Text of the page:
Thornton remains the Hunter's place to be after taking out the region's top spot in a recent national housing report.
More than $96 million in building approvals and a population growth of 7.7 per cent last financial year contributed to Thornton-Millers Forest topping the Hunter in Housing Industry Australia's Population & Residential Building Hotspots report 2019.
A hotspot is a local area where population growth exceeds the national rate (1.6 per cent in the year to June 2018) and where the value of residential building work approved is more than $50 million.
It's the second year in a row that Thornton-Millers Forest finished first in the Hunter and HIA Executive Director for Hunter Craig Jennion said the combined criteria meant the results weren't just a "flash in the pan".
"An area has to have a couple of good years behind it to make the list, not just lots of building approvals," he said.
"This is a really good result for Maitland in general.
"Maitland is a great little location. It has always been a very desirable location. It's almost the go-to LGA.
"There's a really good pipeline of land releases coming through at a good price."
Mr Jennion said while Thornton-Millers Forest was the standout, every other area in Maitland except one had a population increase of at least two per cent.
"There were certainly a few up and comers," he said.
Maitland LGA as a whole achieved 2.7 per cent population growth and had $276 million worth of building approvals.
The population of Central Maitland increased by 5.4 per cent with just under $34 million in new building approvals, while Maitland West's population went up by 2.3 per cent to match $38 million in building approvals.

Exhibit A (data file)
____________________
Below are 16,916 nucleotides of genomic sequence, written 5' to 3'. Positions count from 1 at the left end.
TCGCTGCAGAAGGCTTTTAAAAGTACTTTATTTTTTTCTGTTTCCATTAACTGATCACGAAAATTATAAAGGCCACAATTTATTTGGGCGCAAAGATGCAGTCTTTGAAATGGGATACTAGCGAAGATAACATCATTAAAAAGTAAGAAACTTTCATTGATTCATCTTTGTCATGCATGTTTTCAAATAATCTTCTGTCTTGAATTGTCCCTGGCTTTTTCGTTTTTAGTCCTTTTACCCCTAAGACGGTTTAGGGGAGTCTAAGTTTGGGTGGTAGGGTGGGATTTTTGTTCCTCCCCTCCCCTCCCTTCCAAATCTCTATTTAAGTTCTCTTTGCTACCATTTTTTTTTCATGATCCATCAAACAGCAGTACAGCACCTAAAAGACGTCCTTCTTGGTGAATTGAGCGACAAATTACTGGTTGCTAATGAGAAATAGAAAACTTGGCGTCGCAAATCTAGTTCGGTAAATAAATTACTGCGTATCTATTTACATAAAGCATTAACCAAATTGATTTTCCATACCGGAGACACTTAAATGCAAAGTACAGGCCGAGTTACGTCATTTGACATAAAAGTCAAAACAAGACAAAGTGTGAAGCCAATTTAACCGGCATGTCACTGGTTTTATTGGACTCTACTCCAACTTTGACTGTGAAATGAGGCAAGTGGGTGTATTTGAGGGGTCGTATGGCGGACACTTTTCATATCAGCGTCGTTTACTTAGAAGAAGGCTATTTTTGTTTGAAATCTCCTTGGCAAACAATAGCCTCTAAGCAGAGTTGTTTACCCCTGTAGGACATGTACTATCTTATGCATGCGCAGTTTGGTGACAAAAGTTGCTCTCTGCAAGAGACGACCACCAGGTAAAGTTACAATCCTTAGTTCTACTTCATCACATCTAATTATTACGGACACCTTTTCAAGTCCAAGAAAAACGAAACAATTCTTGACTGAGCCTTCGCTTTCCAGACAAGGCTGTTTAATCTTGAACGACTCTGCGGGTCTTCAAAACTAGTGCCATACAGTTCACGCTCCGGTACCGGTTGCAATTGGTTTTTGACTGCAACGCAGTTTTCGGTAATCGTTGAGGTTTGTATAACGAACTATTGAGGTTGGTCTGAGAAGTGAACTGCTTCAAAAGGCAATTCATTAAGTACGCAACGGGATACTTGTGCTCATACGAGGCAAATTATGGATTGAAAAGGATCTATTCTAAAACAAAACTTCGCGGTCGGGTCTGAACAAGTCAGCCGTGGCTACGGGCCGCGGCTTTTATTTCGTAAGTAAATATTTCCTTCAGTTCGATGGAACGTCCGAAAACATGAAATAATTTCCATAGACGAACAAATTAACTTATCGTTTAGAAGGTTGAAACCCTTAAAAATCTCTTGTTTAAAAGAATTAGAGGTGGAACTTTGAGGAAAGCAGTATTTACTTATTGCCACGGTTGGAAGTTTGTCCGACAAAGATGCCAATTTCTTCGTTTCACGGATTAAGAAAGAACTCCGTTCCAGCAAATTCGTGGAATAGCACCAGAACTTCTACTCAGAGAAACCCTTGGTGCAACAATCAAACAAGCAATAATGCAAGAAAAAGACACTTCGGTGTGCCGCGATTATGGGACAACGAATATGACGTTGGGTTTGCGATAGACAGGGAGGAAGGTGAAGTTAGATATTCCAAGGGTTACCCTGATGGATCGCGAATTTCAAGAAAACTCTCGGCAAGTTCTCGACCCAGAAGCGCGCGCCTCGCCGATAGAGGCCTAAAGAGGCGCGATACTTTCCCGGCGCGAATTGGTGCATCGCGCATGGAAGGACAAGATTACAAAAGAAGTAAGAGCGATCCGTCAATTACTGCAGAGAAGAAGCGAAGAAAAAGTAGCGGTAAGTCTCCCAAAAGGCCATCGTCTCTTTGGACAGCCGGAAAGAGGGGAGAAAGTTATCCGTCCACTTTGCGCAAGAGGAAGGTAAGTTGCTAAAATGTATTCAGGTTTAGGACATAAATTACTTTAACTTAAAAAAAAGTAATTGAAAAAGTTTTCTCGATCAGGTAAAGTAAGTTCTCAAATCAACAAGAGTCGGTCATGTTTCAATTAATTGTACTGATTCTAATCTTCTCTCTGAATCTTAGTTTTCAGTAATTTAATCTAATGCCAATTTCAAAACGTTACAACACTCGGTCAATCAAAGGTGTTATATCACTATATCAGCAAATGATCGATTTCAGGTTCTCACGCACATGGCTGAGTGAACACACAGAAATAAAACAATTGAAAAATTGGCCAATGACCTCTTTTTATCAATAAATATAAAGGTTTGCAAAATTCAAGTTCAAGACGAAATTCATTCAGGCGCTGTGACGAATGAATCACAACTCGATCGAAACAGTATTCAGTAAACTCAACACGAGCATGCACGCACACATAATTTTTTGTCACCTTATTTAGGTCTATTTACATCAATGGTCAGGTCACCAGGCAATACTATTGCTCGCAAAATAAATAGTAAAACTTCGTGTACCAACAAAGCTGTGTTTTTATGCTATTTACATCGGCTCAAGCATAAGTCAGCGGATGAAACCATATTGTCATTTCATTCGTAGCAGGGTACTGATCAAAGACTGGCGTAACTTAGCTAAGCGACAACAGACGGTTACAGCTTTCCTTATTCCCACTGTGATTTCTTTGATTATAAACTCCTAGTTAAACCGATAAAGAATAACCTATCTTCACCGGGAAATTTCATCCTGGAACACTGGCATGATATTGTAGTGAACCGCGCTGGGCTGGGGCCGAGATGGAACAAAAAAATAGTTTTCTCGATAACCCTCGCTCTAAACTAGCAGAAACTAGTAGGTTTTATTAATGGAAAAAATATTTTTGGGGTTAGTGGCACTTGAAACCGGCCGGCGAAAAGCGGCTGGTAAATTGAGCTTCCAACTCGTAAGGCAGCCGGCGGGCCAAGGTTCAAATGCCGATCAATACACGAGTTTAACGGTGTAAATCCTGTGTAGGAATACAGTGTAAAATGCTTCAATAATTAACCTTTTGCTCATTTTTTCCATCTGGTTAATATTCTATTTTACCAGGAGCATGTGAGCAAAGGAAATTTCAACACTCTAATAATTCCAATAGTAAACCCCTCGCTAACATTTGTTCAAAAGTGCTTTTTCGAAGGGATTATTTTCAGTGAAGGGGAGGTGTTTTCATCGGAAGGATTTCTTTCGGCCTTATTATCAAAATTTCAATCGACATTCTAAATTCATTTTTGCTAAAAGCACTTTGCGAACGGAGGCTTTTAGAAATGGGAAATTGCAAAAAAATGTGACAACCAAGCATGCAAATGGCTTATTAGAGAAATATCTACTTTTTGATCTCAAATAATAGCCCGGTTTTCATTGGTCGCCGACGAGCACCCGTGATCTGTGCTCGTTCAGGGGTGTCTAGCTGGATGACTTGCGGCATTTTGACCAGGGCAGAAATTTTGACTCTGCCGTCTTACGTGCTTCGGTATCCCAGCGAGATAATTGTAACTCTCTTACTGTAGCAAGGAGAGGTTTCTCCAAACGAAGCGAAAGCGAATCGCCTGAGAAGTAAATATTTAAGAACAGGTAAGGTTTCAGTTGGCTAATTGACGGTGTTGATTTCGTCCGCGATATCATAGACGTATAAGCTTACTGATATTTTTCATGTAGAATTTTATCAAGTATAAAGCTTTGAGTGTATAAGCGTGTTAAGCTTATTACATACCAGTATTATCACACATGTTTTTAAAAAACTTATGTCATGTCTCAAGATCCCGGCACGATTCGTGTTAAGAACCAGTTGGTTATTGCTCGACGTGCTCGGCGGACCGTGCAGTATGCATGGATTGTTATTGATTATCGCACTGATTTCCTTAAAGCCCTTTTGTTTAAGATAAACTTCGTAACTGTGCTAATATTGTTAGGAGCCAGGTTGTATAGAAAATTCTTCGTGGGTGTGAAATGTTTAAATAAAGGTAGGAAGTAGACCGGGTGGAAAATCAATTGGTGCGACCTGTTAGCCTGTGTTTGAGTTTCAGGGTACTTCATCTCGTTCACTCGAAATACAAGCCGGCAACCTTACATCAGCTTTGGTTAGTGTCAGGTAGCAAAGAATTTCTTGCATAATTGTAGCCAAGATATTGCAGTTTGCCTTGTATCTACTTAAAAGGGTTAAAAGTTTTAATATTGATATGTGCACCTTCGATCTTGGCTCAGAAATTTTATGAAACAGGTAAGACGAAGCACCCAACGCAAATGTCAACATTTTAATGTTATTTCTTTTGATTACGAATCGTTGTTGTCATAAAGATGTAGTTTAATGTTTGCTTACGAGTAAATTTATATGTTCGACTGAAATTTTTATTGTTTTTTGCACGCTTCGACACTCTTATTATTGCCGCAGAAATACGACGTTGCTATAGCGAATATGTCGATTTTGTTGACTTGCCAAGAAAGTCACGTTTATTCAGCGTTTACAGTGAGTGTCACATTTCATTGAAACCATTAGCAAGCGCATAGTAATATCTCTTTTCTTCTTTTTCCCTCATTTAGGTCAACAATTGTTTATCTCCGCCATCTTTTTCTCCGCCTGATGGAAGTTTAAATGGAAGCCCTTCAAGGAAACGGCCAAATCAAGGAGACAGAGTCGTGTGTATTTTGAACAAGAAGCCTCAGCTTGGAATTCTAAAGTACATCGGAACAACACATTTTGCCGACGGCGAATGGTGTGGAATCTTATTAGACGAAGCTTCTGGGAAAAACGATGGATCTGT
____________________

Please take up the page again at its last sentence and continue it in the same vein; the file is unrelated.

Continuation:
The number of building approvals in Maitland North jumped more than 103 per cent in 12 months, from 64 in 2016/17 to 130 in 2017/18 while the population increased 2.3 per cent.
Mr Jennion said while Maitland East only achieved a one per cent population increase, it had $70 million in building approvals meaning the population should rise further in years to come.
"It's had it's growth spurt but it should come back in the next few years," he said.
Branxton-Greta-Pokolbin also performed well in the report, finishing third on the Hunter list with $75.3 million in building approvals and population growth of 4.2 per cent.
The locality that recorded the largest value of new housing approvals of any area in the Hunter was Newcastle-Cooks Hill with a whopping $239.3 million in building approvals.
This value placed it as one of only 17 locations in NSW that had in excess of $200 million in residential building work approved in 2017/18, and the only location outside of Sydney.
"This report again demonstrates the residential construction sector is underpinned by robust levels of new home building and increases in population," Mr Jennion said.
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